Popcorn itself is harmful to rabbits, but seasonings that may be on popcorn are also harmful to them. Sugar, salt, butter, and oil are all foods that are bad for rabbits or are also undigestable. The digestive system of rabbits is not designed for these types of foods and amounts of sugar and salt.
Rabbits gain the salt they need from their food and are also known for becoming sick from too much sugar in fruits.
What Are Alternative Snacks for Rabbits?
If you want to give your rabbit something special to snack on, or just want to know what you can feed your rabbit, there are alternatives to popcorn and corn. These snacks are okay for your rabbit to have and are much better for it too.
Hay– Hay is the most important part of your rabbit’s diet. Rabbits eat continuously, and in a healthy rabbit’s diet, about 80% should come from fiber. Hay is a great source of fiber and keeps things moving efficiently and smoothly in your rabbit’s digestive system.
Pellets- Pellets are also a large part of a rabbit’s diet and should be given in smaller quantities. Look for pellets that are high in fiber. Younger rabbits can eat pellets with alfalfa in them, but as they get older rabbits should be fed grass hay pellets.
Vegetables- Rabbits typically love vegetables, and they can be a healthy option that also provides variety to a rabbit’s diet. No more than 2 cups of vegetables should be given to adult rabbits. Vegetables that may be good to feed to your rabbit include carrot tops, green leaf lettuce, radish tops, Brussel sprouts, and some herbs such as basil or cilantro.
Avoid feeding your rabbit potatoes, corn, beans, seeds, or nuts. Also, avoid over-ripened fruit and veggies that can cause bacterial upset and gastrointestinal stasis in your rabbit.
Fruit- Fruit may be given to your rabbit only 1 to 2 times per week. Fruit is often high in sugar content. Fruit should be given slowly, in small portions, and one at a time. Fruits to feed your rabbit in small amounts include apples without seeds, bananas, peach, plums, and berries.
Water– Apart from making sure your rabbit has the food it needs, your rabbit also needs lots of fresh water. Sipper bottles can be used for water, but some rabbits and owners prefer bowls.
Be sure to clean and change the water often, and if using a bowl, make sure it is heavy enough to prevent it from tipping in the cage or hutch. Water is important to keep your rabbit hydrated and helps keep the digestive tract functioning. Water is also helpful if your rabbit is having trouble digesting certain foods.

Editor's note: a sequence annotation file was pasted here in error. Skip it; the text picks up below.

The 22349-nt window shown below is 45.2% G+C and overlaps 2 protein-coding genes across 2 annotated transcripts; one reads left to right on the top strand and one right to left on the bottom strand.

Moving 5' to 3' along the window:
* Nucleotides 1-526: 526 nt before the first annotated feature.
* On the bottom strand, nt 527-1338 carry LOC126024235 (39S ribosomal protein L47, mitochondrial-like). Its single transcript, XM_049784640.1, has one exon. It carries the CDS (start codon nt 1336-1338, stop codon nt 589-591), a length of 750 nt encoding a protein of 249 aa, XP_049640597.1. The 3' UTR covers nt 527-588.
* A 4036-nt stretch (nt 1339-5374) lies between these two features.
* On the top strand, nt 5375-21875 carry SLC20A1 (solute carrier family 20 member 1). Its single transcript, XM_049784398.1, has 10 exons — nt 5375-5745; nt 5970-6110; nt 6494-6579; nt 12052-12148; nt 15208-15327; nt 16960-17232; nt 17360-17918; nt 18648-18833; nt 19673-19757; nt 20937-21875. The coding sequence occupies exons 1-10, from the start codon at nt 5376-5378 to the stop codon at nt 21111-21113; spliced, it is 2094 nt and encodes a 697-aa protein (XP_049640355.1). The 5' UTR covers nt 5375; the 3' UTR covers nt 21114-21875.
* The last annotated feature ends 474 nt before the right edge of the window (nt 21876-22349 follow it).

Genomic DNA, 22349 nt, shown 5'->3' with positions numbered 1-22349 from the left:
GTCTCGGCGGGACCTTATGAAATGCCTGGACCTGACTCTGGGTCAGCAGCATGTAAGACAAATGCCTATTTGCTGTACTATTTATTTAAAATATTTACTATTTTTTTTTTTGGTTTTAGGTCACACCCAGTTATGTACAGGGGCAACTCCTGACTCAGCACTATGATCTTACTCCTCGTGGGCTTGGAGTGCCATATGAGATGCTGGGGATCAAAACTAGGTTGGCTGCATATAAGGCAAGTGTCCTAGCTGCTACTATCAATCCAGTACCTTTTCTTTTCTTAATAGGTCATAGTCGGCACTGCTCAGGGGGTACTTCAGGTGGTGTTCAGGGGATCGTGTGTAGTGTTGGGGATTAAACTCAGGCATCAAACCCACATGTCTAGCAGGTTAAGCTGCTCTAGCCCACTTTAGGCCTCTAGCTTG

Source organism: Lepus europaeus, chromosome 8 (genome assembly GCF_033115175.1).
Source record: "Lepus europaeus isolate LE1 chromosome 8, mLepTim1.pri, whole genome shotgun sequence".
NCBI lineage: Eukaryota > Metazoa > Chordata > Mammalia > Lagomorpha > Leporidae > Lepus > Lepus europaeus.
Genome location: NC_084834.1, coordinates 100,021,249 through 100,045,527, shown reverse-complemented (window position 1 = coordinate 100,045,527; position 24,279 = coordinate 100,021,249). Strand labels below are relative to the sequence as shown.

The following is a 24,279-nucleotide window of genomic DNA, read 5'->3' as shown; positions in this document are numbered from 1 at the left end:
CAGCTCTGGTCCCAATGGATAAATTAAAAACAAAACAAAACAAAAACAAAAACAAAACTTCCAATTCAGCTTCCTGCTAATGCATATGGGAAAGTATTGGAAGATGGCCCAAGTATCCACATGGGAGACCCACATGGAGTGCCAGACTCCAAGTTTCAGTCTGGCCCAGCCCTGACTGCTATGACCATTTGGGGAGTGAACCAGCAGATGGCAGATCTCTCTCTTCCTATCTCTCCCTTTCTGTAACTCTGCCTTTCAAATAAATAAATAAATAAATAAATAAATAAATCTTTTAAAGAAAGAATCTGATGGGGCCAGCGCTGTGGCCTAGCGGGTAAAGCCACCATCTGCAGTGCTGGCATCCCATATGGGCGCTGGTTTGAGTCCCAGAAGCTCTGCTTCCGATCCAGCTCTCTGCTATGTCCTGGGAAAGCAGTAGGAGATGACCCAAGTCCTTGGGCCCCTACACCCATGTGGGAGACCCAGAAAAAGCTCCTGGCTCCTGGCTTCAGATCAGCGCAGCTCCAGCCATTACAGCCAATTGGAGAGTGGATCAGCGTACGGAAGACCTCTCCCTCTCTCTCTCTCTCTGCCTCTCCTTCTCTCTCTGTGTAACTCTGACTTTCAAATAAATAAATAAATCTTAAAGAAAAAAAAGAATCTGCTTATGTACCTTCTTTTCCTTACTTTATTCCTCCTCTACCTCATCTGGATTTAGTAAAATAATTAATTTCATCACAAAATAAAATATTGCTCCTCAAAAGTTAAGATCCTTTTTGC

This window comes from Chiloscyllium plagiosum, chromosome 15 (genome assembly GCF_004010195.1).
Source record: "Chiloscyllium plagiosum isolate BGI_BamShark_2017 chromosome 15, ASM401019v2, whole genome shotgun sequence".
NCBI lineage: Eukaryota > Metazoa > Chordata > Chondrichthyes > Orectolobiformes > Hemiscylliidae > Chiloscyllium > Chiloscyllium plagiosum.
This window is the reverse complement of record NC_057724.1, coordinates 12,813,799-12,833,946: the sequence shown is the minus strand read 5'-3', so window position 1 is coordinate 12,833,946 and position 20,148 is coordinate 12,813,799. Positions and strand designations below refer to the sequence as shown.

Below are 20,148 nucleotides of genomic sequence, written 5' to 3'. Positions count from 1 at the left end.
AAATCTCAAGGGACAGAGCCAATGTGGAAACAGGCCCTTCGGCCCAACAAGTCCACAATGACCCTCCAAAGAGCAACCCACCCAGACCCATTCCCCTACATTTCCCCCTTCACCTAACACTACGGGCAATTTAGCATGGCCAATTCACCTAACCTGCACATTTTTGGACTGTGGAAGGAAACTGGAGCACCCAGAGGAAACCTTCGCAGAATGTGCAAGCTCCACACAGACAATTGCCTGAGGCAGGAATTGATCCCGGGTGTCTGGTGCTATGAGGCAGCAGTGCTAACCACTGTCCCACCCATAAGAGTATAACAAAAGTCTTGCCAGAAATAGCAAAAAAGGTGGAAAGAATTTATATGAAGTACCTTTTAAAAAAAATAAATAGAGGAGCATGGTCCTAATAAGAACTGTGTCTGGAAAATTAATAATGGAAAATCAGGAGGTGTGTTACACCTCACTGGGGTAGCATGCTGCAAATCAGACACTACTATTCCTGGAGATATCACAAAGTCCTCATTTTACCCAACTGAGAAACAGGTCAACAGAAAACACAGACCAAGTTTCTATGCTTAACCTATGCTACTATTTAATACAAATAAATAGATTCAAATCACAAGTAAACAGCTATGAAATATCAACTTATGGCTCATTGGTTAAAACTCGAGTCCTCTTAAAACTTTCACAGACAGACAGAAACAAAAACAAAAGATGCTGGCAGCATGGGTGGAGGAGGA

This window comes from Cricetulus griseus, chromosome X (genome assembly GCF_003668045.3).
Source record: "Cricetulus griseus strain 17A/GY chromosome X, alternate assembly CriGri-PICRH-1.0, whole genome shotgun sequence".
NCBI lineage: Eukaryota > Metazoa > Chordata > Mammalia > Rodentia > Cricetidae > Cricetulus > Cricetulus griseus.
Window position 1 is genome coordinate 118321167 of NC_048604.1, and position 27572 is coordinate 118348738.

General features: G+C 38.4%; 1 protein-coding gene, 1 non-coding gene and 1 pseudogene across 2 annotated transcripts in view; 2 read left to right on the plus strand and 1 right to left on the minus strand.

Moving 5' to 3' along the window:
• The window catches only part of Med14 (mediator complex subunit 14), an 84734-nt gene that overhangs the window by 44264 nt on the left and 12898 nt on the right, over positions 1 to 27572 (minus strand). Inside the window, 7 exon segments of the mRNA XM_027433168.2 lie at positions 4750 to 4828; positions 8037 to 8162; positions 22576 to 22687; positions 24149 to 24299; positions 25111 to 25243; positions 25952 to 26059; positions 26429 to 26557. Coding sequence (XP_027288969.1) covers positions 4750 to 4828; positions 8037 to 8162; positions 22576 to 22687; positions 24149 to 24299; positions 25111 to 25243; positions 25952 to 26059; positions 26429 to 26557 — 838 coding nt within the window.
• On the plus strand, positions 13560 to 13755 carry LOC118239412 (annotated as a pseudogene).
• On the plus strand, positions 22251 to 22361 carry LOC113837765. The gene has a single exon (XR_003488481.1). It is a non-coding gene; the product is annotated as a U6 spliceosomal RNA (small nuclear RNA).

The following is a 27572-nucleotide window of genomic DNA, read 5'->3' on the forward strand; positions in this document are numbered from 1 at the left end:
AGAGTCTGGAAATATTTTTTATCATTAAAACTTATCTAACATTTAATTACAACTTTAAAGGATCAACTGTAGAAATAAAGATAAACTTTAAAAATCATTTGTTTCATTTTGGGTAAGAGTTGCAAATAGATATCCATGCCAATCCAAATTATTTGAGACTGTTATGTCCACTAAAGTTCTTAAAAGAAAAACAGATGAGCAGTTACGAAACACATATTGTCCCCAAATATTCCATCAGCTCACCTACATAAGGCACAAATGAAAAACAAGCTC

Can Rabbits Eat Any Type of Corn?
The biggest health concern when it comes to feeding your rabbit popcorn is the indigestible hull of the corn kernel. But what about other types of corn including fresh corn, canned corn, and corn on the cob?
Typically, all types of corn products should be avoided by rabbits. It does not matter if the corn is popped and seasoned, unseasoned, canned, frozen, or fresh. Corn is starchy and full of carbohydrates in any form. To put it simply, corn is just not compatible with your rabbit’s stomach.
The health risks associated with corn and your rabbits are too risky and not worth it. To take care of your rabbit, avoid corn at all costs, and keep your rabbit happy and healthy.
Always be aware of your rabbit’s diet and be careful to notice any of the signs that your rabbit may be in distress. Taking care of your rabbit as soon as you notice any of the listed signs and symptoms may be vital in saving its life. Extra popcorn or corn should be disposed of and not in a place that is accessible to your rabbit.
If your rabbit eats popcorn, carefully monitor food intake, pooping frequency and amount, and bloating.
Additional Information On Animals Eating Popcorn
Are you curious about what animals can eat popcorn? Click here for an animal overview or click on an animal below to find out specific details: